Snoopy is cool. That suave beagle from Charles Schultz's "Peanuts" is the hippest character in the comic strip, out-styling a crabby megalomanic, a philosopher with a security blanket, two androgynous girls and the most depressed and cynical bald six year old boy you will ever meet. Snoopy is a dashing extrovert who fights WWI flying ace the Red Baron in his Sopwith Camel and works on his manuscript "It was a dark and stormy night..." on his free time; no little feats for a dog who can't talk.
Yes, Snoopy is cool, so cool that he sleeps on top of his dog house rather than most of his contemporaies. And while he has been the outgoing and gregarious mascot of "Peanuts" and has adorned lunch boxes world wide and been featured as a balloon several times in the Macy's Thanksgiving Day parade, he's outdated. He's almost sixty years old.
Coolness is always changing from generation to generation, and Snoopy is an obsolete model of hipness. That was the 50's; today's generation lives in a post-modern cynical world where kids are too smart for their own good to correspond with their opinion that nothing matters anymore.
It's hip not to believe anything anymore.
Lack of faith is something Buddha, Jesus, Ganesh and the prophet Muhammad can probably all get along and agree is not generally a good thing. However, the cool factor doesn't seem to be in atheism, the belief there is no god or higher power, but in agnosticism, the belief that it's impossible to determine whether there is a god or not; since there's no way for mortals to say definitely there is a god (since that's where faith comes in), some folks would just easily throw up their hands and say, "What's the use? Nothing matters anymore, because nothing means anything."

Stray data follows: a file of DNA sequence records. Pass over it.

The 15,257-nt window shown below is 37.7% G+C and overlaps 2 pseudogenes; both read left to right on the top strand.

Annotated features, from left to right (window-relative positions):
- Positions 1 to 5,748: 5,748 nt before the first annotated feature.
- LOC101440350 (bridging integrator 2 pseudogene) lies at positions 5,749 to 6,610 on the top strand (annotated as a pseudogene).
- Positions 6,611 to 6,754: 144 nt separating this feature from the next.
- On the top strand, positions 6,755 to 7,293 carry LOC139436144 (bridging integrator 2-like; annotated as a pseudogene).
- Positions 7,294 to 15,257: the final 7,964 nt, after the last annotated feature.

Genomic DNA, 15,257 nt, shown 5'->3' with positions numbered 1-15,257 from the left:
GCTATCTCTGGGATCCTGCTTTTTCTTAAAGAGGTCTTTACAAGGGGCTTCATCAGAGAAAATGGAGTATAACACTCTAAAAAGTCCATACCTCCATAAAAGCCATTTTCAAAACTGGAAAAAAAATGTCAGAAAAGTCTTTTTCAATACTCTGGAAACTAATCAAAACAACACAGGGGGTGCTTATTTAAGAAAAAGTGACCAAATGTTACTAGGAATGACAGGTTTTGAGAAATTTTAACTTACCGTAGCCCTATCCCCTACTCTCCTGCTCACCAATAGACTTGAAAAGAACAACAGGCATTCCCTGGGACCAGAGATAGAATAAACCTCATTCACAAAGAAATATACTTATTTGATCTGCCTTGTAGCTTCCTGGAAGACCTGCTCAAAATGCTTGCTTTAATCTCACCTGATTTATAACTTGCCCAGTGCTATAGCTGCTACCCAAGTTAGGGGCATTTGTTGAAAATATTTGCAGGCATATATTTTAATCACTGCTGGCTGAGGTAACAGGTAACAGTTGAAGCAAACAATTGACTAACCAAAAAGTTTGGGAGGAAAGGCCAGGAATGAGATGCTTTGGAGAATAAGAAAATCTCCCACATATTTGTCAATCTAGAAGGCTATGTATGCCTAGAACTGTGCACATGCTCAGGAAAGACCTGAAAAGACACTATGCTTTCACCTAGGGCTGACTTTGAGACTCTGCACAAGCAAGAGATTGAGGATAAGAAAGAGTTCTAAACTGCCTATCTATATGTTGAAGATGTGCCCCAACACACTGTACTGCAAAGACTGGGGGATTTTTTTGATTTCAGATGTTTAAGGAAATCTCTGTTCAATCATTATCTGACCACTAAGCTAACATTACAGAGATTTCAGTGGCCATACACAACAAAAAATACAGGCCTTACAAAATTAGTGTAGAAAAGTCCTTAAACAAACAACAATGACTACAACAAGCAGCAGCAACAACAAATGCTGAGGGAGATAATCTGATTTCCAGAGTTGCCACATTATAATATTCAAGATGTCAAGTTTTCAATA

I am not a pastor, priest, rabbi, monk or clergyman; I'm sure you have your own religious beliefs, whatever they are, and even are confident enough to espouse your faith on a T-shirt. Awesome. Just keep doing what you're doing.
What this piece of writing is addressing is the world view that nothing means anything in the world. A dog, Snoopy or not, is a dog. A tear is a tear; it doesn't symbolize anthing because it doesn't have to - a tear comes out of your tear ducts when you cry, and people cry when they are sad. It all makes literal sense.
As the technology that powers the graphics of video games becomes more and more powerful, so too will they become more literal; never again will a soldier rush in from offstage to relate an account of a battle as happens in any Shakespearean play - in a video game, a cutscene with thousands and thousands of meticulously rendered soldiers will literally depict the entire battle for you. Why does anyone have to believe anything anymore unless you can see it for yourself?
You do have to feel some sympathy for these spoon-fed children of baby boomers who have been born into priviledge without having to endure hardship and challenge because it means said priviledge, having been awarded freely, comes free of meaning and significance. After all, they'll have to find their way somehow. Still, kids everywhere know and appreciate the sacrifice the "greatest generation" paid for the conflict of WWII, but that won't stop them from enjoying yet another WWII shooter that lets them enjoy war as a game.